US opens arms to Bantu Somalis
Some 10,000 African refugees with no homeland are now eligible for resettlement in the US.
DADAAB REFUGEE CAMP, KENYA
Mohammad Awish gets up from his prayer mat, puts on his sandals, and heads for the shade of the plastic UN sheeting nearby.
The heat is oppressive, and Mr. Awish, who is observing the fast of Ramadan, looks drained, but nonetheless pleased with life. "I am going to America," he announces in a reverent half-whisper. "I'm running later, but I am practically there."
In the aftermath of the Sept. 11 attacks, the US government temporarily closed its doors to refugees. Tens of thousands of displaced men, women, and children who had been promised, or were applying for, entrance to the US had reason to worry about their futures.
But concerns about a far-reaching change in the generous US refugee resettlement policy seem unfounded. The US has resettled more refugees - about 73,000 last year - within its borders than all other refugee-resettlement countries combined. And, say US and UN officials, America will continue to do so, even with new security concerns and checks. This month, for example, even as alleged links between Osama bin Laden and Somalia continued to be investigated, the UN's High Commission for Refugees (UNHCR) began the process of readying one particular refugee group - a marginalized ethnic minority of 10,000 called the Bantu Somalis - for their eventual journey to the US.
"The climate of supposed xenophobia in the US does not seem to have extended to the acceptance of refugees," says Preeta Law, UNHCR's regional resettlement officer in Africa. "There is a recognition both by the US government and the American people that this is a humanitarian question."
Indeed, late last month President Bush authorized the admission of 70,000 refugees for resettlement into the US next year. Some of this flow, however, is expected to start within days.
With rare exception, none of the communities who have offered to welcome Awish and other refugee groups have reneged on their offers.
Within two years, the majority of the Bantu are expected to be in their US host communities.
"I don't want to paint too rosy a picture," says Hiram Ruiz, spokesman for the US Committee for Refugees in Washington, D.C. "In general, Americans are feeling there needs to be more care taken about who is permitted into the country. There is a sentiment that perhaps there should be less immigration than other times." Nonetheless, he says, fear among refugee advocates of a more widespread negative response to certain refugee groups has not materialized. "The government has stressed time and again that America is not in any way against Muslims, and this message has resonated in the public," he says.
To further alleviate fears, the US State Department is requiring the Immigration and Naturalization Service to check refugees against lists of suspected terrorists.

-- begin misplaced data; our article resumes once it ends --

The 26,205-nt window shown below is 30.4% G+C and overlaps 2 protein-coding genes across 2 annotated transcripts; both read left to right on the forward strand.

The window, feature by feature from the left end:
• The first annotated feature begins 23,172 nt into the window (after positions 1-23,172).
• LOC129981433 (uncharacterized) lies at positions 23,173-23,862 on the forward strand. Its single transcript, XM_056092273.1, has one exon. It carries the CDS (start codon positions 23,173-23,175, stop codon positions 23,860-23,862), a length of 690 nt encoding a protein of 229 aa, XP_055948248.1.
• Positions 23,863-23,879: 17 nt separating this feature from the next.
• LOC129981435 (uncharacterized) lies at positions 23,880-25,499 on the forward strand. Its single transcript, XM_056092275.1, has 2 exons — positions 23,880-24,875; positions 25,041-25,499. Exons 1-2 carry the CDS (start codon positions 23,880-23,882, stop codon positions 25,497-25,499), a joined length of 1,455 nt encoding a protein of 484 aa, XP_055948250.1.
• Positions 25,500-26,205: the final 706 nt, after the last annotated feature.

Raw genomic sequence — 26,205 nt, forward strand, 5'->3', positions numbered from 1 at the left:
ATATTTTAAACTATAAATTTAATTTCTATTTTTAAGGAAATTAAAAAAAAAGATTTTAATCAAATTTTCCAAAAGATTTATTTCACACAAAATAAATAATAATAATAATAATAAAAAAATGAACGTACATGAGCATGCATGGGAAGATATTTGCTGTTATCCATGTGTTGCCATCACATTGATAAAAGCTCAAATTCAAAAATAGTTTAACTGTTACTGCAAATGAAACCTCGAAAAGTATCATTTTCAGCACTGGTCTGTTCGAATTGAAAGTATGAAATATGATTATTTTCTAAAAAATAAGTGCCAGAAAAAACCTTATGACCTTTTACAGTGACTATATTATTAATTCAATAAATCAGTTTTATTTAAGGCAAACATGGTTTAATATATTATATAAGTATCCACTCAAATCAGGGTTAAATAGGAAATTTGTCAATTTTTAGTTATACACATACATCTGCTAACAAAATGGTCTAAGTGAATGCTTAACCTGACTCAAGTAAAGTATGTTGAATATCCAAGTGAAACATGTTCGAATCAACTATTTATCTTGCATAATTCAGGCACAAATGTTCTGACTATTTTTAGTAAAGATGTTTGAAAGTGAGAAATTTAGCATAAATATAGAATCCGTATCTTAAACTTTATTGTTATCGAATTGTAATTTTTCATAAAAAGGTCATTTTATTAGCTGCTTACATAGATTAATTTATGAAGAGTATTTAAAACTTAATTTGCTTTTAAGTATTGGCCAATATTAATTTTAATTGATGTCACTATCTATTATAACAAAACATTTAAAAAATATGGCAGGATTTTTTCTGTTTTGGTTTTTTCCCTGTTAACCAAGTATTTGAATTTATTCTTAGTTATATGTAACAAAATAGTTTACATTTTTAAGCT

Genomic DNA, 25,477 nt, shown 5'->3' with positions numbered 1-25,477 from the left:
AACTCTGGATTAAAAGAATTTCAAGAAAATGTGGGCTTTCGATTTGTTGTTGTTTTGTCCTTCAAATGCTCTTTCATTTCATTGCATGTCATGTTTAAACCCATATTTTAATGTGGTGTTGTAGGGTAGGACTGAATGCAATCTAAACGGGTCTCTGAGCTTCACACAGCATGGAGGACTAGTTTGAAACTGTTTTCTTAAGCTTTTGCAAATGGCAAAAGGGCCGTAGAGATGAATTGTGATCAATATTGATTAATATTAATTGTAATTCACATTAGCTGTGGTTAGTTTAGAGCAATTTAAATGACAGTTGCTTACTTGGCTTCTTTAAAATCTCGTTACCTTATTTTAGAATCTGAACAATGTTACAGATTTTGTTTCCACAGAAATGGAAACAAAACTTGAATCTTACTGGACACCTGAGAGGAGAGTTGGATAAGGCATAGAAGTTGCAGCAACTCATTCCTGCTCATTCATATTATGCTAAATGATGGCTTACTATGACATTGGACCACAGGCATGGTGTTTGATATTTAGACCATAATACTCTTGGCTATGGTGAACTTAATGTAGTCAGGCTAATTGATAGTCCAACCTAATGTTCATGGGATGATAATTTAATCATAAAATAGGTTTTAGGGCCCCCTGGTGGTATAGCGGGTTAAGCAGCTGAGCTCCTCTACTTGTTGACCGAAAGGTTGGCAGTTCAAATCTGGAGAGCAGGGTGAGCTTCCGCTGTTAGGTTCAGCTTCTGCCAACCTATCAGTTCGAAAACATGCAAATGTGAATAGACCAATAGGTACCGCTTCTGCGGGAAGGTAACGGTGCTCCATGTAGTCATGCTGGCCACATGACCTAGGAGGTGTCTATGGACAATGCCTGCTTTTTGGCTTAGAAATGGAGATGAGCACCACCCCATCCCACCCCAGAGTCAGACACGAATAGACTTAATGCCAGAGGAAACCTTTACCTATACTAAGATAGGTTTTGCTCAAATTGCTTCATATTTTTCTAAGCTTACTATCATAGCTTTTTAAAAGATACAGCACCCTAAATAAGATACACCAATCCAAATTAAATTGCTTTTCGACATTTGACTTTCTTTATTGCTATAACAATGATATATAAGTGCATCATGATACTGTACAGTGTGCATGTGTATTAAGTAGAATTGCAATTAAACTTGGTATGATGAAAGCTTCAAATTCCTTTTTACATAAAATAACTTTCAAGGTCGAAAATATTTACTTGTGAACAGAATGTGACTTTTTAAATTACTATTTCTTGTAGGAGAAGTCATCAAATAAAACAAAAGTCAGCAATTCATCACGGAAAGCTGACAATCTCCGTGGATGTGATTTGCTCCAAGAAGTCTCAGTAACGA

Of the 70,000 refugees to be permitted into the US this coming year, 22,000 slots have been allotted to Africa. The Bantu Somalis were designated as a priority group within Africa because of the level of persecution they have faced - and are due to face - in the future.
Descendants of slaves taken to Somalia from Tanzania and northern Mozambique, the Bantu endured harsh treatment and were denied land and civil rights, as well as educational and political opportunities. Their neighbors would not befriend them, their children were seen as undesirable partners, employers turned them away.
Somali Bantu farmers lacked clan protection during Somalia's civil war and were targeted by bandits and lost all means of survival. Village elders recount stories of whole communities being raped, robbed, and slaughtered.
In the early 1990s, almost the entire Somali Bantu population fled across the border to the Dadaab refugee camps in Kenya. They live here in crowded, insecure conditions made harder because they live next to some 130,000 other Somalis who have continued to harass and persecute them. Plans to resettle the group in Tanzania and Mozambique fell through, and matters looked bleak until 1999, when the US made the group eligible for entry.
So finally, after weeks of waiting, Awish put on his worn New York Yankees T-shirt, draped himself in a long, loose traditional garment called a galabiya, and went for his first in a long series of resettlement interviews.
"My nose is different. My hair is thicker. I am different, and they hate me there. I could never go back to Somalia," says Awish. "We are ready to go anywhere, provided we get out of this terrible place. But in truth we dream America."
"I am ready," pipes in Abdullah Yussef Ali, another Bantu Somali waiting for an interview. "I will like all American things - the food, the apartments. I already like American juice, which I try sometimes."
Ali is a farmer, but his children, he says with pride "are going to be students in America."
The men dismiss any thoughts that they might face discrimination in the US as Muslims from a suspected terrorist-harboring country. "My origins are not Somali. I am Mozambican," insists Awish. "When I reach America, I will explain this to them."
Ali takes out of his pocket a soiled photocopy of a letter the community has mailed to the US embassy in Nairobi. It conveys the condolences of the Bantu Somalis to the families of the Sept. 11 victims. "We like America because there is so much peace there" he says. "We want it to remain that way."